The movies are moving outside for the summer

A good idea spread beyond its origin in Little Italy

July 21, 2005|By John Woestendiek | John Woestendiek,SUN STAFF

So maybe you're not sitting in plushly cushioned, air-conditioned comfort.

Maybe instead you're sharing space with two dogs, a squirming infant, three loud frat boys and a swarm of mosquitos.

But no matter how much you sweat, how much you swat, how many key pieces of dialogue you might miss because of a passing truck or honking horn, there's something about a movie under the stars - as more Baltimore neighborhoods are realizing.

This summer, in addition to Little Italy's outdoor movies - the city's oldest and most popular - Federal Hill has started showing them, and two other neighborhoods continue to, Brooklyn and Curtis Bay.

Across the country, moviegoers are flocking to alfresco films, drawn by fresh air, a chance to interact with neighbors and a price everyone can afford: Baltimore's are all free.

Sure, there's no roof, but there are also no sticky aisles, armrest battles, must-watch advertisements, overpriced snacks or exorbitant ticket costs.

"To sit up and get the breeze on a hot summer night on Federal Hill, where the sight lines and the acoustics are just perfect, what could be a better way to watch a movie?" asked American Visionary Art Museum founder and president Rebecca Hoffberger.

Taking advantage of the grassy tiers of Federal Hill directly across the street - a "natural amphitheater," Hoffberger noted - the museum placed a remote control 30-foot screen on the side of its Jim Rouse Visionary Center, held in place by a giant golden hand.

The museum throws in some special touches. For The Wizard of Oz, a museum employee dressed as Dorothy. At Searching for Bobby Fisher, even though rain led to showing it inside, chess tables were set up for pre-movie matches.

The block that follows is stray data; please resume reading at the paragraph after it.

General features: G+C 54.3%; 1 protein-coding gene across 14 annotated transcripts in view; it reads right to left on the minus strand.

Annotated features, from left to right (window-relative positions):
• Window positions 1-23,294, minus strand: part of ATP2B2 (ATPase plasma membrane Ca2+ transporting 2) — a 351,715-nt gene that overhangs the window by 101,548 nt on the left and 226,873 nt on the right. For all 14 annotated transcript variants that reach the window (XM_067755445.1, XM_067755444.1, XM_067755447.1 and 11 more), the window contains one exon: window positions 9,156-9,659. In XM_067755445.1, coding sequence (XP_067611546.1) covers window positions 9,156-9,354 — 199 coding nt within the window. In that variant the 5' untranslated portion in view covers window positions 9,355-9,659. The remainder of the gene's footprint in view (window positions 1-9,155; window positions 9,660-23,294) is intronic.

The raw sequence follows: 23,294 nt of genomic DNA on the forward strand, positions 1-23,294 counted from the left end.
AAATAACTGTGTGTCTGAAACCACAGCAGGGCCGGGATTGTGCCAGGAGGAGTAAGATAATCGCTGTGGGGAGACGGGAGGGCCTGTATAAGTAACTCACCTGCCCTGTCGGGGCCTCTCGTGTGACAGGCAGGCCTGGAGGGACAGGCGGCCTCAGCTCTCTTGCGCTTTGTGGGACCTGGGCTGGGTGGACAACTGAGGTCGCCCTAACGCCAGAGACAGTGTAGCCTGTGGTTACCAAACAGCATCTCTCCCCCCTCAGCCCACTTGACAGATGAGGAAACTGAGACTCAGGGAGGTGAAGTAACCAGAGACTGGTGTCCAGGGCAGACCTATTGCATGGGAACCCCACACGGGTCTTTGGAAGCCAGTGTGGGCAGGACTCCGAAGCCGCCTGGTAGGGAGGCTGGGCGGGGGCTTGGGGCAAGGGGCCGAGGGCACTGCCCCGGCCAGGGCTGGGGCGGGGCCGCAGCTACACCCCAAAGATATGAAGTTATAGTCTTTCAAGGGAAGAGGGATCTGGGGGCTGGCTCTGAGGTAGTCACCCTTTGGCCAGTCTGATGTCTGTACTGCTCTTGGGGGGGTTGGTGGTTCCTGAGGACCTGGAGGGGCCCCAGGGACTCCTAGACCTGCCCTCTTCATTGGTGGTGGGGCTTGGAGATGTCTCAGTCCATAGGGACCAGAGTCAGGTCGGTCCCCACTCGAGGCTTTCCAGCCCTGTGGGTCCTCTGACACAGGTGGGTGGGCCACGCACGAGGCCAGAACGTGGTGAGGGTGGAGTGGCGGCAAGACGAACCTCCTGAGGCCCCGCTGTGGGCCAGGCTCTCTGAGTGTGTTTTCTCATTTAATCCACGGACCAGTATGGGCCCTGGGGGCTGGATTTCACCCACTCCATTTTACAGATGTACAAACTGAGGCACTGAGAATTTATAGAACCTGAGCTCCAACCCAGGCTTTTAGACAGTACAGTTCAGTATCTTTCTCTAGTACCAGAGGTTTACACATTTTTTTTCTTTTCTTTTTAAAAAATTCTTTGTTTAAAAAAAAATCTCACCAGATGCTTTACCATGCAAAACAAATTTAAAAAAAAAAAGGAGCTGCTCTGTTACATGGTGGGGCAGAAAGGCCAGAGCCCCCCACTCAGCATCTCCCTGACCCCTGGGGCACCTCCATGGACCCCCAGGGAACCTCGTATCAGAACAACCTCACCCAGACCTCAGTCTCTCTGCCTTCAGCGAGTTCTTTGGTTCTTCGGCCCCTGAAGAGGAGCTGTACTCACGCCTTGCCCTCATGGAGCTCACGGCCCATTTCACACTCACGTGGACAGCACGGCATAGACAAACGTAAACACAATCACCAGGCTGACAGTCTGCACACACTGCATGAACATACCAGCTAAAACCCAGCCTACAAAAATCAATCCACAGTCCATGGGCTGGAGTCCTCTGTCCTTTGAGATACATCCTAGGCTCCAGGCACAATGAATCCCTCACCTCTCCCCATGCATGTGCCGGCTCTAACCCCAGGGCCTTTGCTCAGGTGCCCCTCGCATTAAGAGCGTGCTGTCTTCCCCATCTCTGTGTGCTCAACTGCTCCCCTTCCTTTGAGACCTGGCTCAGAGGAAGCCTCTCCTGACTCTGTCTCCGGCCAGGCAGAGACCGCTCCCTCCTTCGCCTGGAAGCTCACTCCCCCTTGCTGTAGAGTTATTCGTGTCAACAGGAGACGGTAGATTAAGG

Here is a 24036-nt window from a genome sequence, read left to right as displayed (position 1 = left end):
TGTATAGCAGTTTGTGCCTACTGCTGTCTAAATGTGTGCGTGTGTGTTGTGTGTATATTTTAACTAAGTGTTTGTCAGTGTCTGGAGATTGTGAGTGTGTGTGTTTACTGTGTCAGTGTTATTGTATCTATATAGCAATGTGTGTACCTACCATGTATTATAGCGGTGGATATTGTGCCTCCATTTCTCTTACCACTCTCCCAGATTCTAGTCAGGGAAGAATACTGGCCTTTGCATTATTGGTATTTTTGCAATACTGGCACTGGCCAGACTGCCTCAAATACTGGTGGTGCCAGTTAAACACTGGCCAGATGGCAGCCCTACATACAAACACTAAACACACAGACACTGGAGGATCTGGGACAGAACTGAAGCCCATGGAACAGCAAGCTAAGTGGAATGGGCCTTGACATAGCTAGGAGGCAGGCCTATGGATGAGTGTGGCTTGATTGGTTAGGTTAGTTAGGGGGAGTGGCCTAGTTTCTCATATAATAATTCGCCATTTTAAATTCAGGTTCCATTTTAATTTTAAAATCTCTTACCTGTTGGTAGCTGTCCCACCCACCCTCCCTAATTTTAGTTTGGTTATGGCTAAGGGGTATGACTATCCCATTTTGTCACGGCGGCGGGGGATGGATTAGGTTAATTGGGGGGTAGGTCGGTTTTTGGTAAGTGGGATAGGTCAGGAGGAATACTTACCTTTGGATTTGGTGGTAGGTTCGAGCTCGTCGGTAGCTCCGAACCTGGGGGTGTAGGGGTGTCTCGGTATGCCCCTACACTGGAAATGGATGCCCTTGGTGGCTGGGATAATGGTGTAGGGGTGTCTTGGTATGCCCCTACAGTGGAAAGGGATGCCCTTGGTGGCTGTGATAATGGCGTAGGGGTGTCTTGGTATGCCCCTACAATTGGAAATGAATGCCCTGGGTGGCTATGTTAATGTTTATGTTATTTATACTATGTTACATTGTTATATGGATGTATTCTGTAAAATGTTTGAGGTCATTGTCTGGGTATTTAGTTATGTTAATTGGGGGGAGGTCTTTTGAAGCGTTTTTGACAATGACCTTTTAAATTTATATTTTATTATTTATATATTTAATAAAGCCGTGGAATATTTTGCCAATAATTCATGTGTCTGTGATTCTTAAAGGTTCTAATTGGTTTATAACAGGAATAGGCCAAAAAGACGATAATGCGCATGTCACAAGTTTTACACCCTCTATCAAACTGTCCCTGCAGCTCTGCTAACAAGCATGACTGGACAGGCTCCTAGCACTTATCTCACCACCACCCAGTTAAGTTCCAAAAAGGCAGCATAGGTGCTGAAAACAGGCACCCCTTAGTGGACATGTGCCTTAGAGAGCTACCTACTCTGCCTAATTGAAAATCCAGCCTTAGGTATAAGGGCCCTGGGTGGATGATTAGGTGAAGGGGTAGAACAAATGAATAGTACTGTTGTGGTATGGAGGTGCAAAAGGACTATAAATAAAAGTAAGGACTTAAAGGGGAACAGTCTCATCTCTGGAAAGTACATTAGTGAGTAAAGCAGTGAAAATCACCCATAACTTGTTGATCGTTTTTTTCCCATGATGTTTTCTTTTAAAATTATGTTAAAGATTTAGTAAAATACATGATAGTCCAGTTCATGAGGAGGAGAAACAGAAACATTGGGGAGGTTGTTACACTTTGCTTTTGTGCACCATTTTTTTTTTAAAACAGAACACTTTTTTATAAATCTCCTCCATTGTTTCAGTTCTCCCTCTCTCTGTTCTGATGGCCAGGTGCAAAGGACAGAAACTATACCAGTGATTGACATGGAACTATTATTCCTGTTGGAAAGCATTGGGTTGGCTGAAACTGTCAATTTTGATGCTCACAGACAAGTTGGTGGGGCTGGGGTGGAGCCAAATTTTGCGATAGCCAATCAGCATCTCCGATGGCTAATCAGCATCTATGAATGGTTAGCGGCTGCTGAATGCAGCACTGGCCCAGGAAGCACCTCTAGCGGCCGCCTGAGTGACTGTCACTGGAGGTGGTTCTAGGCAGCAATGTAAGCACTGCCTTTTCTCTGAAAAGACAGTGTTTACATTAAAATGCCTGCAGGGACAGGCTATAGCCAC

The money for the project was put up by Patrick Hughes, a neighborhood resident, local developer and member of the museum's board of directors; and Hoffberger readily acknowledges they borrowed the idea from across the harbor.

"I was very inspired by the great feeling generated by the outdoor films in Little Italy and of course by the classical film Cinema Paradiso."

Little Italy's open-air film festival, the granddaddy of them all, got started by accident.

Restaurant owners commissioned an artist to paint a mural on the side of a building. The artist decided he needed a plywood surface. After the plywood was attached, though, the city ordered the project halted.

"We were left with this huge white board and we had to figure out what to do with it," said Mary Ann Cricchio, owner of Da Mimmo restaurant.

Having seen Cinema Paradiso - the Italian-made movie in which a projectionist, trying to appease a crowd that had been turned away from the theater, projects the movie onto the side of a building in the town square - Cricchio said the answer was simple, and the pieces, back in 1999, fell into place almost as magically.

The owner of the building gave his permission. Little Italy resident John Pente, now 95, contributed his bedroom, the window of which was directly across from the building and the perfect distance from which to project movies. Tom Kiefaber, owner of the Senator Theatre, provided technical assistance.

Today, more than 1,000 residents and visitors, toting chairs and blankets, show up for the Friday night films, and the music and dancing beforehand, all sponsored by the restaurant association and the Maryland Department of Business and Economic Development.

This could be the last year the movies are shown with a 16 mm projector. Next year, because of the wider selection of titles available, Little Italy might switch to video or DVD.

Little Italy's season always starts with Moonstruck, always ends with Cinema Paradiso, and the eight or nine movies in between either have Italian themes or star Italian actors.

Curtis Bay started showing movies four years ago - all of them aimed at children.

"It's expensive to go to movies anymore," said Linda Bardo, president of the Community of Curtis Bay Association, which obtained a grant to show the movies. "A lot of kids in the neighborhood don't get a chance to go."

In addition to free popcorn and soda during the movie, there are free hot dogs and snowballs at Benjamin Poe Park from 5 p.m. to 8 p.m.

Brooklyn Park has shown outdoor movies for three years. The first two were paid for by a grant from the Baltimore Community Foundation. This year, Concerned Citizens for a Better Brooklyn purchased equipment and is operating the movie nights, hoping to break even by selling popcorn and sodas.

Patrick Moylan, president of the citizens group, said crowds have increased every year.

"I think after watching movies alone in your own house, or going to a theater where you can't interact because you're not allowed to talk, people see this as a more social activity."

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